Uk Acts To Reduce Housing Bubble Fears

The Tennessee rockers’ sixth album was released on Monday (September 23) and has sold over 71,000 copies so far, beating off competition from Drake with his third album ‘Nothing Was The Same’ (Number Two) and Jessie J with her second album ‘Alive’ (Number Three). Drake’s first week sales tally of 61,000 has made the Canadian rapper’s LP the fastest selling hip-hop album of 2013, beating the opening sales of Kanye Wests ‘Yeezus’ (which sold 25,000 week one) and Jay Z’s ‘Magna Carta Holy Grail’ (39,000). Elsewhere on the UK Official Albums Charts, Arctic Monkeys slip three places to Number Four after two weeks at the top with ‘AM’. Jason Derulo completes this week’s Top Five with his third album, ‘Tattoos’ (Number Five). The album features his Number One single Talk Dirty FT 2 Chainz. Scottish electro pop trio Chvrches are went in at Number Nine with their debut album ‘The Bones Of What You Believe’. On the UK Official Singles Chart, Jason Derulo today claims a second week at Number One with his track Talk Dirty FT 2 Chainz, which features on ‘Tattoos’. The US R&B star ended Katy Perrys two week run at the top last Sunday with her comeback single, Roar, to score his third UK Number One, finishing the week 15,000 copies ahead of Roar, which slid to Number Two. OneRepublic climb one place to Number Three with ‘Counting Stars’, while Drake’s ‘Hold On We’re Going Ho’e FT Majid Jordan is up three to Number Four. Aviciis ‘You Make Me’ is a non-mover at Number Five.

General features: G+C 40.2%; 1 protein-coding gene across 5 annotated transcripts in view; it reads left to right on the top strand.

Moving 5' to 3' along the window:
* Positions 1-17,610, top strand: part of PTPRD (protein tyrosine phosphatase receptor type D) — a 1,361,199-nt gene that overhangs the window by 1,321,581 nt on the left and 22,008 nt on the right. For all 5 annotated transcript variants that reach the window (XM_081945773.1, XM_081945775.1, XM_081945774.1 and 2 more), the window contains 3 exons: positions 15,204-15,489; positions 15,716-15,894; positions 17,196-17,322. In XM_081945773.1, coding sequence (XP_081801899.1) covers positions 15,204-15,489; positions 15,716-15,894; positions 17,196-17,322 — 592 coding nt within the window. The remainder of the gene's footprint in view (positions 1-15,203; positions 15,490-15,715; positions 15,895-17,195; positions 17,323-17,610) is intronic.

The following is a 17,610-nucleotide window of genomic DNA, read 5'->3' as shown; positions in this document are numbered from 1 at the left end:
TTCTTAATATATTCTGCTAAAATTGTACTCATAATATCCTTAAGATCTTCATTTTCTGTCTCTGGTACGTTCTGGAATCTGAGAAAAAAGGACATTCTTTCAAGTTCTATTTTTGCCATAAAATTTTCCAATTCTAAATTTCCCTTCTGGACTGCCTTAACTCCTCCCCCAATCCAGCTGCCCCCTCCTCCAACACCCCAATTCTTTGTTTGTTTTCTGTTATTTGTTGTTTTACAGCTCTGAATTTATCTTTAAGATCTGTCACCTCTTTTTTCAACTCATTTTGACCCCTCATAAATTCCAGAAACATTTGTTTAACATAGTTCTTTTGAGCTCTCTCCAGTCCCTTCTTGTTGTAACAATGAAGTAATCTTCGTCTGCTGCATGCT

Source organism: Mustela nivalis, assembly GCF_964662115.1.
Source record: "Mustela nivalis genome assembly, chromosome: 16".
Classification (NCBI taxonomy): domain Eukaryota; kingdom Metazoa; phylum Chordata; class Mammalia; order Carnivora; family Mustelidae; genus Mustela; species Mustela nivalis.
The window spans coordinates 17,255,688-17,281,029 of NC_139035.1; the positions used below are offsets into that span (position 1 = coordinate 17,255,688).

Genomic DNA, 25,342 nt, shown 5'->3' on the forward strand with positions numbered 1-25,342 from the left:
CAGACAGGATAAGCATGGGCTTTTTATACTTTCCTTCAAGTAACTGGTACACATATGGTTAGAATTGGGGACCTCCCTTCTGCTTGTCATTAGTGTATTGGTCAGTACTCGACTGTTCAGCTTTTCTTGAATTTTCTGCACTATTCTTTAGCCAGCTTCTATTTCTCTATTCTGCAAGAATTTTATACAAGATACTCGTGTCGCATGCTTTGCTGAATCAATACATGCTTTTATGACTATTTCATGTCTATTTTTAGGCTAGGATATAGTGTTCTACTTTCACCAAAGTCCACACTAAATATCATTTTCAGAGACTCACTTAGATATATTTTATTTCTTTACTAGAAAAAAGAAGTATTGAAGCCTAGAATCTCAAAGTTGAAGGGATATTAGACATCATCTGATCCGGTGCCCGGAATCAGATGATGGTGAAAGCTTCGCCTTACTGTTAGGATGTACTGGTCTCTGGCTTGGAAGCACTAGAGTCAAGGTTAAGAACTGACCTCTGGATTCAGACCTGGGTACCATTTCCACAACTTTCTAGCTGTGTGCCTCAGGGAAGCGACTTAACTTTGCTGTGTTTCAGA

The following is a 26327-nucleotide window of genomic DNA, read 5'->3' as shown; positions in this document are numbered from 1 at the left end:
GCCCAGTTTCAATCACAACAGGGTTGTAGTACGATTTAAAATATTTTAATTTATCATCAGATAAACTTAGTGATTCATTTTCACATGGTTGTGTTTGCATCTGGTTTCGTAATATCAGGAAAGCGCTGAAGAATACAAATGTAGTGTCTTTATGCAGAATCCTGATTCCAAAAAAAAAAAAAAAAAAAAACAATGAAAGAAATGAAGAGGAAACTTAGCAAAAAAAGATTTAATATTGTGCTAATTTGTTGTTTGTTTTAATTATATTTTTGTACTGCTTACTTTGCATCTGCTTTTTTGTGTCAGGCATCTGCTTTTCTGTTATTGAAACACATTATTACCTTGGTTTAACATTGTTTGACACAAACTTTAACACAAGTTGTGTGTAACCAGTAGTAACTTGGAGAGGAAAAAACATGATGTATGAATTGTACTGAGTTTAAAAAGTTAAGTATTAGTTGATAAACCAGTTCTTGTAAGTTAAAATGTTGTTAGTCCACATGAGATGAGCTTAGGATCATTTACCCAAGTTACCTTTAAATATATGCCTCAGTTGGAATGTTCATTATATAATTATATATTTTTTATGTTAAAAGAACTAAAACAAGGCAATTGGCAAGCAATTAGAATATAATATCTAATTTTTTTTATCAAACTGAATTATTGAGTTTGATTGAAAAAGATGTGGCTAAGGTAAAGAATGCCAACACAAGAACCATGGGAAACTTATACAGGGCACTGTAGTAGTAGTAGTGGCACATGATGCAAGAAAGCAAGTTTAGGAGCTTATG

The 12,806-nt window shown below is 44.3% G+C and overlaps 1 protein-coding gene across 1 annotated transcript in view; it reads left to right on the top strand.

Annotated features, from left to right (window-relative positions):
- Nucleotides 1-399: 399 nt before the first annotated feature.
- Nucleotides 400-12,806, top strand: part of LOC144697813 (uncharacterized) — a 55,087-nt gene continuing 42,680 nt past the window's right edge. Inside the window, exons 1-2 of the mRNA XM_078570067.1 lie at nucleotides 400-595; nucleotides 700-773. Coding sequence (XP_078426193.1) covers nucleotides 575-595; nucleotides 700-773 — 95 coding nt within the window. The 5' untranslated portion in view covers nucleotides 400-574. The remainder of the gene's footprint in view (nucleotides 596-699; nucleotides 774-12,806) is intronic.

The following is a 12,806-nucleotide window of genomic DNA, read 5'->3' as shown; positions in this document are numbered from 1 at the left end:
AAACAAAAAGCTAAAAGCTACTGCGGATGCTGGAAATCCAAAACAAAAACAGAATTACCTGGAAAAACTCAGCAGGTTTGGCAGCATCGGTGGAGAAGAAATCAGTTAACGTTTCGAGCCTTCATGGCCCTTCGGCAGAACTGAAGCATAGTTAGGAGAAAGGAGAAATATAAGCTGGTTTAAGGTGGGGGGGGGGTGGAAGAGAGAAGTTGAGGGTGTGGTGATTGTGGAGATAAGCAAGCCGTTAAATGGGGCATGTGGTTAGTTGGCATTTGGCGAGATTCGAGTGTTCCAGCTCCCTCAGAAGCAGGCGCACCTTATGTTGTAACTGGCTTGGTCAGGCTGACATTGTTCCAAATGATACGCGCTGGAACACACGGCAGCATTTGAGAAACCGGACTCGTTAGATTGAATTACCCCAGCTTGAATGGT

UK retailers remove ‘staggeringly offensive’ mental health costumes from sale

Osborne: There’s no housing boom in UK George Osborne, the U.K.’s finance minister, says that while there is cause for concern, the U.K. is not in the midst of a housing boom. “The FPC’s assessment this week – in line with that of the Chancellor and the Governor – is that recent developments in the housing market represent a broadening recovery from low levels of activity, but that we must remain vigilant as that recovery progresses,” a Treasury spokesperson said. Help to Buy assists buyers with a 5 percent deposit on properties worth up to 600,000. The government provides the buyer with a 20 percent loan. Osborne’s proposals come at a time of growing backlash against the government’s flagship housing policy, introduced earlier this year to help first time buyers get on the property ladder. U.K. house prices increased by 0.9 percent in September from August and were 5 percent higher year-on-year, according to new figures released today by Nationwide, pushing the average house price in Britain to 172,127. “There are also signs that the pickup is becoming increasingly broad-based. For the first time since 2007, all 13 U.K. regions experienced annual house price growth in the third quarter of 2013, said Robert Gardner, Nationwide’s chief economist in a statement. “However, the southern regions of England continued to see the strongest rates of growth especially London, where the annual rate of growth reached double digits in the three months to September.” By CNBC’s Arjun Kharpal: Follow him on Twitter @ArjunKharpal